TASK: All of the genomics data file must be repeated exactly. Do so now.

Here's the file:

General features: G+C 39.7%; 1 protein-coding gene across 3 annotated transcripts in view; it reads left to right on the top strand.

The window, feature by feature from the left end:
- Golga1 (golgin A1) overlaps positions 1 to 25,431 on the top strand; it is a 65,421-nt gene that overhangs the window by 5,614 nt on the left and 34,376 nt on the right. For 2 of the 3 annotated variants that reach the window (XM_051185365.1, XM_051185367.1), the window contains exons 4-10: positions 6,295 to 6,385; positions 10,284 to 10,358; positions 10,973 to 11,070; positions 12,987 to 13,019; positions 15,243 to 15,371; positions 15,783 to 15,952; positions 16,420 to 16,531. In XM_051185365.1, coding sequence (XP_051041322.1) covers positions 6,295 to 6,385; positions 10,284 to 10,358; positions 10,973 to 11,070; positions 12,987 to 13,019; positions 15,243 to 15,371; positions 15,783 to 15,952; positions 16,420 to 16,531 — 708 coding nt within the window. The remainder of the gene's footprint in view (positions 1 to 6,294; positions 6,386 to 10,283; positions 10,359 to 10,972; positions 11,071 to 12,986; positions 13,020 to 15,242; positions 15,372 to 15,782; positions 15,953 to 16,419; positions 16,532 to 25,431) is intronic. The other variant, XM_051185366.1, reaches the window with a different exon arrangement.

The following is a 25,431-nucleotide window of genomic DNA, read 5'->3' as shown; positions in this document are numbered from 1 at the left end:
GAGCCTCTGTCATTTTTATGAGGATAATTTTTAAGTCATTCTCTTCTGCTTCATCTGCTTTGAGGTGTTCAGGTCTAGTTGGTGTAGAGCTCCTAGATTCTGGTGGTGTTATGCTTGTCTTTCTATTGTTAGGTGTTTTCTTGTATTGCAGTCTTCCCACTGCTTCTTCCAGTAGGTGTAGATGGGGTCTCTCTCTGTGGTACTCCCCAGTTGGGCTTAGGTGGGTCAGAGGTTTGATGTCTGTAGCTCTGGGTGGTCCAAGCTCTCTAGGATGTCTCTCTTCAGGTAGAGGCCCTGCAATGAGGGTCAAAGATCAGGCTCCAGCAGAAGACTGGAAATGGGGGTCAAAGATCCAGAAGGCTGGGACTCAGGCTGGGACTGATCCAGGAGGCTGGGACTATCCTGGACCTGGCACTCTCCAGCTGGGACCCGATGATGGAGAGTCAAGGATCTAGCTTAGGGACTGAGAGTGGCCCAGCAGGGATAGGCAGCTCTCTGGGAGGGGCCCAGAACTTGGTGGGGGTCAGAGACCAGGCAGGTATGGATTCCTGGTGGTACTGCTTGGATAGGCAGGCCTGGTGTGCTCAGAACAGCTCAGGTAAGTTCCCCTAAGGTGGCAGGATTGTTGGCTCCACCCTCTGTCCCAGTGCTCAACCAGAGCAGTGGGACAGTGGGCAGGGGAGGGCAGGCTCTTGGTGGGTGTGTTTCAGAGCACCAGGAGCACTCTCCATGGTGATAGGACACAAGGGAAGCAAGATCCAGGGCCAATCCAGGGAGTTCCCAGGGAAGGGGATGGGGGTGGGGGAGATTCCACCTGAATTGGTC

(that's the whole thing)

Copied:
General features: G+C 39.7%; 1 protein-coding gene across 3 annotated transcripts in view; it reads left to right on the top strand.

The window, feature by feature from the left end:
- Golga1 (golgin A1) overlaps positions 1 to 25,431 on the top strand; it is a 65,421-nt gene that overhangs the window by 5,614 nt on the left and 34,376 nt on the right. For 2 of the 3 annotated variants that reach the window (XM_051185365.1, XM_051185367.1), the window contains exons 4-10: positions 6,295 to 6,385; positions 10,284 to 10,358; positions 10,973 to 11,070; positions 12,987 to 13,019; positions 15,243 to 15,371; positions 15,783 to 15,952; positions 16,420 to 16,531. In XM_051185365.1, coding sequence (XP_051041322.1) covers positions 6,295 to 6,385; positions 10,284 to 10,358; positions 10,973 to 11,070; positions 12,987 to 13,019; positions 15,243 to 15,371; positions 15,783 to 15,952; positions 16,420 to 16,531 — 708 coding nt within the window. The remainder of the gene's footprint in view (positions 1 to 6,294; positions 6,386 to 10,283; positions 10,359 to 10,972; positions 11,071 to 12,986; positions 13,020 to 15,242; positions 15,372 to 15,782; positions 15,953 to 16,419; positions 16,532 to 25,431) is intronic. The other variant, XM_051185366.1, reaches the window with a different exon arrangement.

The following is a 25,431-nucleotide window of genomic DNA, read 5'->3' as shown; positions in this document are numbered from 1 at the left end:
GAGCCTCTGTCATTTTTATGAGGATAATTTTTAAGTCATTCTCTTCTGCTTCATCTGCTTTGAGGTGTTCAGGTCTAGTTGGTGTAGAGCTCCTAGATTCTGGTGGTGTTATGCTTGTCTTTCTATTGTTAGGTGTTTTCTTGTATTGCAGTCTTCCCACTGCTTCTTCCAGTAGGTGTAGATGGGGTCTCTCTCTGTGGTACTCCCCAGTTGGGCTTAGGTGGGTCAGAGGTTTGATGTCTGTAGCTCTGGGTGGTCCAAGCTCTCTAGGATGTCTCTCTTCAGGTAGAGGCCCTGCAATGAGGGTCAAAGATCAGGCTCCAGCAGAAGACTGGAAATGGGGGTCAAAGATCCAGAAGGCTGGGACTCAGGCTGGGACTGATCCAGGAGGCTGGGACTATCCTGGACCTGGCACTCTCCAGCTGGGACCCGATGATGGAGAGTCAAGGATCTAGCTTAGGGACTGAGAGTGGCCCAGCAGGGATAGGCAGCTCTCTGGGAGGGGCCCAGAACTTGGTGGGGGTCAGAGACCAGGCAGGTATGGATTCCTGGTGGTACTGCTTGGATAGGCAGGCCTGGTGTGCTCAGAACAGCTCAGGTAAGTTCCCCTAAGGTGGCAGGATTGTTGGCTCCACCCTCTGTCCCAGTGCTCAACCAGAGCAGTGGGACAGTGGGCAGGGGAGGGCAGGCTCTTGGTGGGTGTGTTTCAGAGCACCAGGAGCACTCTCCATGGTGATAGGACACAAGGGAAGCAAGATCCAGGGCCAATCCAGGGAGTTCCCAGGGAAGGGGATGGGGGTGGGGGAGATTCCACCTGAATTGGTC